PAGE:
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National Aeronautics and Space Administration Interacting Galaxy NGC 7714

National Aeronautics and Space Administration · galaxies is called Arp 284, after their catalog number in Halton Arp’s Atlas of Peculiar Galaxies

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National Aeronautics and Space Administration

Interacting Galaxy NGC 7714

Signs of a Galactic EncounterIn this Hubble Space Telescope image, the tangled shape of the spiral galaxy

NGC 7714 provides evidence of a dramatic encounter with another galaxy.Several features indicate a dynamic history. Perhaps most prominent is the

ring-like structure that arcs around the left side of the galaxy. This golden loop, composed of older, intermediate-mass stars (like our sun) appears to extend into a faint tail stretching off to the right.

The galaxy also includes two bright blue tails where vibrant star formation is occurring. One blue tail is below the galaxy’s center and leads toward the right; the other is above the center and leads off the image to the left.

Following that upper tail leads to the explanation for the distorted structures. The tail becomes part of a bridge of material connecting to the smaller galaxy, NGC 7715 (see inset image). By studying their shapes and star formation, astronomers have deduced that the two galaxies swung closely past each other about 100 million to 200 million years ago. Together, the odd-looking pair of galaxies is called Arp 284, after their catalog number in Halton Arp’s Atlas of Peculiar Galaxies.

The universe contains many examples of galaxies that are stretched, pulled, and distorted in gravitational tug-of-wars between bypassing galaxies. Such close encounters also can compress interstellar gas clouds to spark intense star formation, as seen in the blue tails.

In NGC 7714, that star formation has formed an unusually large number of a rare type of star, called a Wolf-Rayet star. These very massive stars, nearing the end of their relatively short lives, are emitting strong winds that expel their outer layers into space.

NGC 7714 resides approximately 100 million light-years from Earth, in the constellation Pisces. Other objects in the image are much nearer or much farther away. The bright object just below center is a nearby star within our own galaxy. While some of the background galaxies show spiral forms, many resemble faint smudges of light. These galaxies can be up to tens to hundreds of times more distant than NGC 7714.

Credit: NASA, ESA Acknowledgement: A. Gal-Yam (Weizmann Institute of Science, Rehovot, Israel)

VOCABULARYGalaxy: A collection of stars, gas, and dust bound together by gravity. The smallest galaxies may contain only a few hundred thousand stars, while the largest galaxies have thousands of billions of stars. The Milky Way galaxy contains our solar system. Galaxies are classified or grouped by their shape. Round or oval galaxies are elliptical galaxies, and those showing a pinwheel structure are spiral galaxies. All others are called irregular because they do not resemble elliptical or spiral galaxies.

A Tale of Two GalaxiesThe two galaxies that make up Arp 284 are shown in this wide view,

taken by a ground-based telescope. The large galaxy with the distorted spiral shape is NGC 7714 (A). A faint bridge of stars and wispy material (B) connects NGC 7714 with its partner, NGC 7715 (C). The distorted shapes and the bridge are evidence of a gravitational encounter between NGC 7714 and NGC 7715. The encounter also produced a flurry of star birth, which can be seen in the strings of young, blue stars in NGC 7714.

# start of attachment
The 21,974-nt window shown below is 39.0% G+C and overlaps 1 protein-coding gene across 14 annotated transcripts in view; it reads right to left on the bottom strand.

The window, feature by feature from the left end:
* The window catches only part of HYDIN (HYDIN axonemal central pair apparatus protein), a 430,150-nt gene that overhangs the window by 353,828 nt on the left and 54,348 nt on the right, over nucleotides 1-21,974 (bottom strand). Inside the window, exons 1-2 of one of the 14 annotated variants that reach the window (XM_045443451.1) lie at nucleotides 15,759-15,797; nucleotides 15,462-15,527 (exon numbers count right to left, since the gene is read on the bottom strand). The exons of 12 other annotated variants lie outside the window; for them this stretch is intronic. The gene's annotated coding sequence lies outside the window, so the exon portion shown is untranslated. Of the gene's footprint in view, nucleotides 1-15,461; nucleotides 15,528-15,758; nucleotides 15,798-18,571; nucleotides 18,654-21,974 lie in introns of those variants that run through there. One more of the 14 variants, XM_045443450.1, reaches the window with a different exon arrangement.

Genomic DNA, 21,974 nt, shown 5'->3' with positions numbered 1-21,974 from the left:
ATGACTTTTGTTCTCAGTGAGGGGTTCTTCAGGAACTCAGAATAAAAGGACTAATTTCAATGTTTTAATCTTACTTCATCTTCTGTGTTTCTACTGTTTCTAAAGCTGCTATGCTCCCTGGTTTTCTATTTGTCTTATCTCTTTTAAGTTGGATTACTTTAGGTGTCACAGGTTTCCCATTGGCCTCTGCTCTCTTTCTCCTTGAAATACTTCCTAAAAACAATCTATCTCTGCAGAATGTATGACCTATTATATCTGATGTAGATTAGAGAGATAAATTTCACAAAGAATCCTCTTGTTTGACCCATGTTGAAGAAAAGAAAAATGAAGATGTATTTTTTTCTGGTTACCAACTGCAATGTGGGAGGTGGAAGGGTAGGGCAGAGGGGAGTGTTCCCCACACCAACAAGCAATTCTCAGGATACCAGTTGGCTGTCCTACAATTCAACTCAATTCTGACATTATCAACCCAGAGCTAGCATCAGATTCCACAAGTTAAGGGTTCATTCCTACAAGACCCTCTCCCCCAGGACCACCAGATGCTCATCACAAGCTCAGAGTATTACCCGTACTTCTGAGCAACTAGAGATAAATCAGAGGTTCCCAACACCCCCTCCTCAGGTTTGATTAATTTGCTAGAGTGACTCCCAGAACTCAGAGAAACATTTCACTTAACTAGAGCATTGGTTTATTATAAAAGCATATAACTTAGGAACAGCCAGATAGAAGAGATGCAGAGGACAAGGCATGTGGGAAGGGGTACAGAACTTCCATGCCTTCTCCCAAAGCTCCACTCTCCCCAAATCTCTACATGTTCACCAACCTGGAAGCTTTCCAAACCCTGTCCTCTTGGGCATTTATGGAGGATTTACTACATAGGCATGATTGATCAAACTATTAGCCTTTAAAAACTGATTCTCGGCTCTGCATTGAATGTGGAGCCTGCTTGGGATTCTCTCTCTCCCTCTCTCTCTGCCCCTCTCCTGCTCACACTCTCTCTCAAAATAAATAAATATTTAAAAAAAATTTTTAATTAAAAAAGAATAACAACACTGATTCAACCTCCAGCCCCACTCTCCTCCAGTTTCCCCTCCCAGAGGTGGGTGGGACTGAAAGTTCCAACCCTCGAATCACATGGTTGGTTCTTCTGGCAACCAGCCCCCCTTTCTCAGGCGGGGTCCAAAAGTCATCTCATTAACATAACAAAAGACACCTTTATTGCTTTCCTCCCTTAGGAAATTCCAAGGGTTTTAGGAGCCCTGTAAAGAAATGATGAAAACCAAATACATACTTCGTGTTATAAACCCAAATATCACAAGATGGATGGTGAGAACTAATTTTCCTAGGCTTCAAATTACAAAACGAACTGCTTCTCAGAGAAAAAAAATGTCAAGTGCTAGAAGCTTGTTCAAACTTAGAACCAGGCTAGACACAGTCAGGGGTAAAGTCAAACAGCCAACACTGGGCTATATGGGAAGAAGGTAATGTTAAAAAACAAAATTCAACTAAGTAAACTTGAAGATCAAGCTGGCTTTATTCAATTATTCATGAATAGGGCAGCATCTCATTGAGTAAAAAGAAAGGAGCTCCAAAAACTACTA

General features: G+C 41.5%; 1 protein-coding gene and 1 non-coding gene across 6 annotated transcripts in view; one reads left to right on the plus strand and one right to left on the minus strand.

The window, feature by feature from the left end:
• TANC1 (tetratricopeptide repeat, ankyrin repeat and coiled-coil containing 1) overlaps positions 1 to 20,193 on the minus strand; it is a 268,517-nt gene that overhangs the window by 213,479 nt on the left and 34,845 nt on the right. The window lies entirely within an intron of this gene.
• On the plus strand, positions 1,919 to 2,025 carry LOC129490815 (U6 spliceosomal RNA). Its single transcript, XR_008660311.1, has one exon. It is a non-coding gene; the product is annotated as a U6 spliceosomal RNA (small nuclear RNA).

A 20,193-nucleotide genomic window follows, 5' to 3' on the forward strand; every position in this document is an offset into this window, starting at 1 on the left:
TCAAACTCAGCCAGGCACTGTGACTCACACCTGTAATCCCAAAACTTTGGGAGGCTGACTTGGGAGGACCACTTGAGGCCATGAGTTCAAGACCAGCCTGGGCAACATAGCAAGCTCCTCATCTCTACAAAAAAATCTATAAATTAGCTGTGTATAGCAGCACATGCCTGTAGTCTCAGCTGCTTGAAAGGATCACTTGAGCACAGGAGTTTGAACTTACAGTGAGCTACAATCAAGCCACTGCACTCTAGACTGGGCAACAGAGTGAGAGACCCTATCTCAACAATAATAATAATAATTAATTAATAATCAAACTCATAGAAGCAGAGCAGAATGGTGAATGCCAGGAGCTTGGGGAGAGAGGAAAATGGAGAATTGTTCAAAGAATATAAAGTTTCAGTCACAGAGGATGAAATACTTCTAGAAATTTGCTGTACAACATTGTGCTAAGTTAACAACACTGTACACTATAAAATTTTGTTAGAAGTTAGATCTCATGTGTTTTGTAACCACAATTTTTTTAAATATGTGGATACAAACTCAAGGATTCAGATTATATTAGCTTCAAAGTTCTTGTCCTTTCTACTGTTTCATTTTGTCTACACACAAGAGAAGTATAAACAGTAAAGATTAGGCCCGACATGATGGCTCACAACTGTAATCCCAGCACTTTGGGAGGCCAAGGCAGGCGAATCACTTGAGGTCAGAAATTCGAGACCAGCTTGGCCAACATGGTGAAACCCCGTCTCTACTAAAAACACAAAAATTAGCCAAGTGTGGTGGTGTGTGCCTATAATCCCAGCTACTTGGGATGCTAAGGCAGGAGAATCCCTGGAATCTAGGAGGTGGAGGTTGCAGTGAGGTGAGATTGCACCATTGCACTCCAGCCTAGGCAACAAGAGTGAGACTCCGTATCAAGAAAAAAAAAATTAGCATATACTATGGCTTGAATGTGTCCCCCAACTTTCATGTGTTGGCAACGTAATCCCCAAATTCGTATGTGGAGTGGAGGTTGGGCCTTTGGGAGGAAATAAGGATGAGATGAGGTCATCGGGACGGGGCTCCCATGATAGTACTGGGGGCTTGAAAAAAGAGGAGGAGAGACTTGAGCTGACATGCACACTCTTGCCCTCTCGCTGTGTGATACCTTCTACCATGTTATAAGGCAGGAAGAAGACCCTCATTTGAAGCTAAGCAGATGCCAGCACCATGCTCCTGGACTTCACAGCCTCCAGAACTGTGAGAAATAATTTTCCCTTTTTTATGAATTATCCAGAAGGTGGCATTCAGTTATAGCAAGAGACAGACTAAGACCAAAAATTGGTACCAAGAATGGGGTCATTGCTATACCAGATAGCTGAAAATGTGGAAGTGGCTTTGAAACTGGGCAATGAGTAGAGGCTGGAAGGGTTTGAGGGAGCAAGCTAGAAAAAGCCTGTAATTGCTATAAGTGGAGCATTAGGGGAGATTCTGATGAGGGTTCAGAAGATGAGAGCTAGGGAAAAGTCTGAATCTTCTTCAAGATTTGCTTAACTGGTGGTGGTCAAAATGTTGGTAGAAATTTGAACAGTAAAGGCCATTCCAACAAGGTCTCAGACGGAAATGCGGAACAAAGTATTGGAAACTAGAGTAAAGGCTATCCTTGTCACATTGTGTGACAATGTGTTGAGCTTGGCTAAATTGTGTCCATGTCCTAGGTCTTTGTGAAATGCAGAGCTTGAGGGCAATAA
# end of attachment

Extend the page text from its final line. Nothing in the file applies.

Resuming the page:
Credit: Sloan Digital Sky Survey

You can get images and news about the Hubble Space Telescope on our website, hubblesite.org. For images and information on the Hubble mission, go to www.nasa.gov/hubble. Follow the Hubble mission on Twitter, @NASA_Hubble.

For educational activities, go to the Amazing Space website at amazingspace.org.

National Aeronautics and Space Administration

Goddard Space Flight Center8800 Greenbelt RoadGreenbelt, Maryland 20771

www.nasa.gov

LG-2015-11-358-GSFC 1/2

AB

C

National Aeronautics and Space Administration

In Search of … Interacting Galaxies.

Description.The “Interacting Galaxy NGC 7714” lithograph serves as the initial

source of information to engage students in a Level One Inquiry Activ-ity. In this activity, educators will use lithograph images to help students formulate questions about interacting galaxies. Educators will suggest selected resources about interacting galaxies to help students answer their questions. Students will then conduct research and provide supporting evidence for their conclusions. This curriculum support tool is designed to be used as an introductory activity in a unit that incorporates scientific inquiry or that has an interacting galaxy theme.

About Inquiry-based Learning.The inquiry process is driven by a student’s own curiosity, wonder,

interest, or passion to understand an observation or to solve a problem. It involves a process of exploring the natural or material world. This exploration prompts students to ask questions and to make discoveries in the search for new insights. A Level One Inquiry Activity uses questions and problem-solving methods directed by an educator. The process of inquiry-based learning can help prepare students to become more independent thinkers.

Grade Level.High school, grades 11–12

Prerequisites.Students should know that galaxies are huge collections of stars, gas,

and dust held together by gravity.

Misconceptions.Educators should be aware of the following common misconceptions

and determine whether their students harbor any of them. Students may think all galaxies are the same. They also may think galaxies are static, remaining unchanged with time.

VocabularyTerms students may encounter while doing further research on